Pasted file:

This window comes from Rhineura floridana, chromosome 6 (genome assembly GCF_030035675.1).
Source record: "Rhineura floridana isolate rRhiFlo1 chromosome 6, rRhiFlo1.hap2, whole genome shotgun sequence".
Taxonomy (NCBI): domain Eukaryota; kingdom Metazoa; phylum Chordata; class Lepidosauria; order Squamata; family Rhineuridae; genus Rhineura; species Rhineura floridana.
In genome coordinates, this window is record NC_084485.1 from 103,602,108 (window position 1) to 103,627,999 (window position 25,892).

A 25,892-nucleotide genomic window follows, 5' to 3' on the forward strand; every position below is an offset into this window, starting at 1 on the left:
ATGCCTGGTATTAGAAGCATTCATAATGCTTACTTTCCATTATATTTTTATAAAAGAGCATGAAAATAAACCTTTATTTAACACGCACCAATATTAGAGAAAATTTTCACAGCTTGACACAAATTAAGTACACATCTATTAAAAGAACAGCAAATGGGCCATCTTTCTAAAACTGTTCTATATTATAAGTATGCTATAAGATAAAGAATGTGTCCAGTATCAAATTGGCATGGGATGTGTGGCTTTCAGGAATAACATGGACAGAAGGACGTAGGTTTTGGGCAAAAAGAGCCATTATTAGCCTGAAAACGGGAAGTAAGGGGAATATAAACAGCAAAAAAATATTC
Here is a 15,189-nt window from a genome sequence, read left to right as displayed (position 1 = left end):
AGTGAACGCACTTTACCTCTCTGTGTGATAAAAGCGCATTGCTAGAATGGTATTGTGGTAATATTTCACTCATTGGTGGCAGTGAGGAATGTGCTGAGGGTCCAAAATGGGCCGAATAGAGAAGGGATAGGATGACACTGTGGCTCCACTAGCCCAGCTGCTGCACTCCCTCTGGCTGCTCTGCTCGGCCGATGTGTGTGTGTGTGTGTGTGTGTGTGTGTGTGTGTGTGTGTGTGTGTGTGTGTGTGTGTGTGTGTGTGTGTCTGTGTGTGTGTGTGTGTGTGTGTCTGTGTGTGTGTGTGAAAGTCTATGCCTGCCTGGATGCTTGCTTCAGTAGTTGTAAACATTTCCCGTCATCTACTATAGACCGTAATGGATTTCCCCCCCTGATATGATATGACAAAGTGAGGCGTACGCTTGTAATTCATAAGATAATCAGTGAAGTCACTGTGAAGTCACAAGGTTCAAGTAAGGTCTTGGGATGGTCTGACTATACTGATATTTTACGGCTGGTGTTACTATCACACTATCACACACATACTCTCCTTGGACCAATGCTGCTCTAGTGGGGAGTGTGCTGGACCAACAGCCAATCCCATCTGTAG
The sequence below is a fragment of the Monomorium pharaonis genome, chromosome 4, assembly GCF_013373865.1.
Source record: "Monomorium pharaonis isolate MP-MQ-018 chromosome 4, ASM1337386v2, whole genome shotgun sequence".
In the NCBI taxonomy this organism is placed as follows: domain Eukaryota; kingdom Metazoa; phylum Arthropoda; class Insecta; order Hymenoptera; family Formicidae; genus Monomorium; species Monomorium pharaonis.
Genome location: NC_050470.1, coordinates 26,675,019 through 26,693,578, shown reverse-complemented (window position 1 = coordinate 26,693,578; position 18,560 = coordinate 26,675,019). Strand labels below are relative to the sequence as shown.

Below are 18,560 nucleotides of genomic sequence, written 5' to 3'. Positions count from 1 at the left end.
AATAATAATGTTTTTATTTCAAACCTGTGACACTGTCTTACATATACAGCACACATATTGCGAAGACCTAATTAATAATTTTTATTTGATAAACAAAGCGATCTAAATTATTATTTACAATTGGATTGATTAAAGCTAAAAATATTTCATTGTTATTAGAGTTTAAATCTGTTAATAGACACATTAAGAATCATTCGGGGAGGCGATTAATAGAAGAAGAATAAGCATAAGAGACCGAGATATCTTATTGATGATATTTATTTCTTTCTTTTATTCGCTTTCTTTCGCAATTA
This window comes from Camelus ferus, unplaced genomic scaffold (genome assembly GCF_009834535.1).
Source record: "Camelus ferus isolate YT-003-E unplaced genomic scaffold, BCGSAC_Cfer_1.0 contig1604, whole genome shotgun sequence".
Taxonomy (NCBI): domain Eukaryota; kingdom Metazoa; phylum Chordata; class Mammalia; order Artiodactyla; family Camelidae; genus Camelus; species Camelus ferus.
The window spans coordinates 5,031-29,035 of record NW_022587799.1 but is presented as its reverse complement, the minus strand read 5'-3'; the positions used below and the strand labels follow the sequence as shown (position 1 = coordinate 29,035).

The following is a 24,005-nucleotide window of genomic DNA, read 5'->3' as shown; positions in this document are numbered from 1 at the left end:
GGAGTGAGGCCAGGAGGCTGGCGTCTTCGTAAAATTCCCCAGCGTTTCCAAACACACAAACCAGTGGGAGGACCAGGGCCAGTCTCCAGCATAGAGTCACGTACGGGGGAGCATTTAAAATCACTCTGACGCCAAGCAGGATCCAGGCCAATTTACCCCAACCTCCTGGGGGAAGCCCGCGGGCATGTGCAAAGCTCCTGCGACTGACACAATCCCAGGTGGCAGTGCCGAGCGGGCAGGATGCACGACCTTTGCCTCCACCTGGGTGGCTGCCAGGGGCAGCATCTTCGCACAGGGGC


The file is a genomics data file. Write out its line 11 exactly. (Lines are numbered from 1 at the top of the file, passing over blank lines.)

In the NCBI taxonomy this organism is placed as follows: domain Eukaryota; kingdom Metazoa; phylum Arthropoda; class Insecta; order Hymenoptera; family Formicidae; genus Monomorium; species Monomorium pharaonis.